"We're fucking great. I promise you."
The Beths at Native Hostel
Such were the words of a member of Colombian rock band Manniax, but he spoke for the universe as I limped into the final weekend of SXSW Music 2019.
I wish I could have seen your band, joven
, but I still have the flyer you gave me, and I promise you I'll listen once this week's tinnitus subsides.
2000 bands and 15,000 scooters
is no way for a city like Austin to live, but who am I kidding? SXSW will bring in over $350 million
to the city, so what's a little traffic, noise pollution and traumatic head injury
between rock & rollers?
So like a lithium iron phosphate-powered killer thrown into Lady Bird Lake
, let's plunge into one last stream of bands.
Friday, March 15
Your Smith at Clive Bar.
Your Smith at Clive Bar
Signed to the Neon Gold label (home to the likes of Charli XCX and St. Lucia), Your Smith did her best before a buzzed bar in the hyper-developed Rainey District, and her best included gliding vocals and easy-going beats. But by the end of the set she stopped singing and just let the crowd indulge in group karaoke to a remixed pop hit, which no one paid to hear and which she wasn't paid to twirl around to. Nothing's really free at SXSW.
Jess Williamson at Hotel Vegas.
Jess Williamson at Hotel Vegas
The East Side of Austin is unrecognizable to most residents and most longtime SXSWers, and that isn't necessarily problematic. Hotel Vegas, one of the neighborhood's pioneering joints, remains the same, with a big backyard with multiple stages and more leather than a cattle ranch. Jess Williamson's set lasted all of fifteen minutes, but it was gorgeously moody and misty with a focused burn beneath the haze. On her best song "I See the White" she sang, "Tell me everything you know about consciousness." Read on, Jess, I will.
Taylor Janzen at Native Hostel.
Taylor Janzen at Native Hostel
The Rolling Stone party featured free drinks and a strong lineup, with opener Taylor Janzen (who may yet reconsider her first name) playing pleasant Tele-twanged folk pop that made no sense in the context of the Phoebe Bridgers comparisons. When she let the band take a break, the songs and her voice deepened, and the comparisons no longer sounded unjust.
The Beths at Native Hostel.
At the same party, the band I'd come to see had hit SXSW harder I suspect than they would have wished. The Beths were tired at the end of all the gigs and after all the bloodshed in their native New Zealand. The set still surged and rang out, deceptively simple as the best indie pop can be; these songs and this singer, Elizabeth Stokes, are as good as the genre gets. You get the feeling the quartet wasn't ready for this level of attention and expectation; on stage they put on no pretense. "It's been a weird day," Stokes said quietly towards the end of its last show. "We're still processing. And then we will go back home." The band's final song was a haunting, thrilling-against-the-ache version of "Little Death."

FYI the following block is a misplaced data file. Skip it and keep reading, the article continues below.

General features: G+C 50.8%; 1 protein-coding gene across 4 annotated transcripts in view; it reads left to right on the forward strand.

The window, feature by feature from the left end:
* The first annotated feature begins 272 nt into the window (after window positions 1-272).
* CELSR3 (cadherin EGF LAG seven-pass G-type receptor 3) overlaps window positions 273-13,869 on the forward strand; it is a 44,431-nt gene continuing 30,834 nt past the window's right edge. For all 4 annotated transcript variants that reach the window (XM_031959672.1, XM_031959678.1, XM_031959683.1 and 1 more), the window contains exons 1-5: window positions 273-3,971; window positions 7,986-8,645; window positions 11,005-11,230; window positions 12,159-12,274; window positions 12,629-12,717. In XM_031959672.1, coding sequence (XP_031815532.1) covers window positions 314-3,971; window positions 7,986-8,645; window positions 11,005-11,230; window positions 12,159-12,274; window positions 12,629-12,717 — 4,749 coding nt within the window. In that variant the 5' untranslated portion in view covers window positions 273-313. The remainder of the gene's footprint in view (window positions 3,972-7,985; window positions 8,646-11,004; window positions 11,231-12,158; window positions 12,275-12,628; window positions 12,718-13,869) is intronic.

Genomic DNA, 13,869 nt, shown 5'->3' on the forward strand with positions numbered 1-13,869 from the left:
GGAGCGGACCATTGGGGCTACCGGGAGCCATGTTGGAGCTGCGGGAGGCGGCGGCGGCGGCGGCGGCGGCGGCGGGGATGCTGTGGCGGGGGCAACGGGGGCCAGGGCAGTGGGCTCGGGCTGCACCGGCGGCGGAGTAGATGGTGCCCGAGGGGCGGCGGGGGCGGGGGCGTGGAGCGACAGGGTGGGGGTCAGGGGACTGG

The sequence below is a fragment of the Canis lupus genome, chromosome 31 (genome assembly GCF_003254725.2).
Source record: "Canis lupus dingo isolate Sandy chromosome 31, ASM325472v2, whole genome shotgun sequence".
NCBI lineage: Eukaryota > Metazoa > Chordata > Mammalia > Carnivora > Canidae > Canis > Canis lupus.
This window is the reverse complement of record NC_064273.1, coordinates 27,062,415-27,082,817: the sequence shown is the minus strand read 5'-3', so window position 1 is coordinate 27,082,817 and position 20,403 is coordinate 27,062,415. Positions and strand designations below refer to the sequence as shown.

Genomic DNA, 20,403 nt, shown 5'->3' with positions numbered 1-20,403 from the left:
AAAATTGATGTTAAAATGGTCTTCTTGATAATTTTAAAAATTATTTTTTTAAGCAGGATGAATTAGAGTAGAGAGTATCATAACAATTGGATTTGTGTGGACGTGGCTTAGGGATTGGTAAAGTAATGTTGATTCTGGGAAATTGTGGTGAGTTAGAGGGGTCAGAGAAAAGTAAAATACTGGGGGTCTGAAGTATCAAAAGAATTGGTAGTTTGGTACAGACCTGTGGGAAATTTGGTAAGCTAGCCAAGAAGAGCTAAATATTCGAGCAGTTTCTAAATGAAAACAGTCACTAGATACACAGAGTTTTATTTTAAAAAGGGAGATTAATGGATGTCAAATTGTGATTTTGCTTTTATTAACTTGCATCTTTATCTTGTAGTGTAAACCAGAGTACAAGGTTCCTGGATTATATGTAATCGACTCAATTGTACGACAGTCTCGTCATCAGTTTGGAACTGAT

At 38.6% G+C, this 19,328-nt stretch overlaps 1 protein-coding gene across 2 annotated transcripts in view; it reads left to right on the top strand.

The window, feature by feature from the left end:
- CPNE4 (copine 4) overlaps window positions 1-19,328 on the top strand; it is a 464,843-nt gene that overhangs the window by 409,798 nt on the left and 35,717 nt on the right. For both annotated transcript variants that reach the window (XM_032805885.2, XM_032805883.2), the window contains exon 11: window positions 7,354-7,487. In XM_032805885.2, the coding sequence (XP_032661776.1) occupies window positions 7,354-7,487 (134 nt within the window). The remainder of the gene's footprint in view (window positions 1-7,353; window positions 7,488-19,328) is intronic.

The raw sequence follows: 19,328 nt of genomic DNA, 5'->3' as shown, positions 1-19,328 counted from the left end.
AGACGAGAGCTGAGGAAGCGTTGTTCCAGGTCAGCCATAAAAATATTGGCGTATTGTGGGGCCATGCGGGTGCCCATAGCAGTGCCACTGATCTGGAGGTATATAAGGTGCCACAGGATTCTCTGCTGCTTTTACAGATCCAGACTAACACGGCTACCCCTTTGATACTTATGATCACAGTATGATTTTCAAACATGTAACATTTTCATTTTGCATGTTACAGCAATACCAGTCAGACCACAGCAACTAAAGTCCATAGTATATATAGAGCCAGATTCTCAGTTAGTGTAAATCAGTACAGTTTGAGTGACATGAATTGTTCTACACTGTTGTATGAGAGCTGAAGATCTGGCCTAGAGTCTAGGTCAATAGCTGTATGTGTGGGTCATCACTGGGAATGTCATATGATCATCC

Angie McMahon at St. David's Historic Sanctuary.
Angie McMahon at St. David's Historic Sanctuary
One of three winners of this year's Grulke Prize (named in honor of SXSW's late creative director, Brent Grulke), Angie McMahon began her church set with quiet whistling and then an apology for "all the noise we're about to make." She and her band flashed in the space like a lightning storm. McMahon's voice has operatic range, which she wields nimbly and brilliantly. Don't miss any chance you may get to see her.
Leyla McCalla at the Victorian Room at The Driskill.
Leyla McCalla at the Victorian Room at The Driskill
The one-time member of the Carolina Chocolate Drops maintains her musical collaboration with Rhiannon Giddens (as part of the quartet Our Native Daughters), but she's an extraordinary singer, songwriter and musicologist in her own right. Her set featured folk songs by Ella Jenkins, Dixieland jazz plucked on banjo, and Afro-Caribbean rhythms driven by an expert ensemble. She took a few turns on the cello just to recall her New Orleans busking roots; her set made for a stunning close to my Friday evening in Austin.
Saturday, March 16
Y La Bamba at Barracuda.
Y La Bamba at Barracuda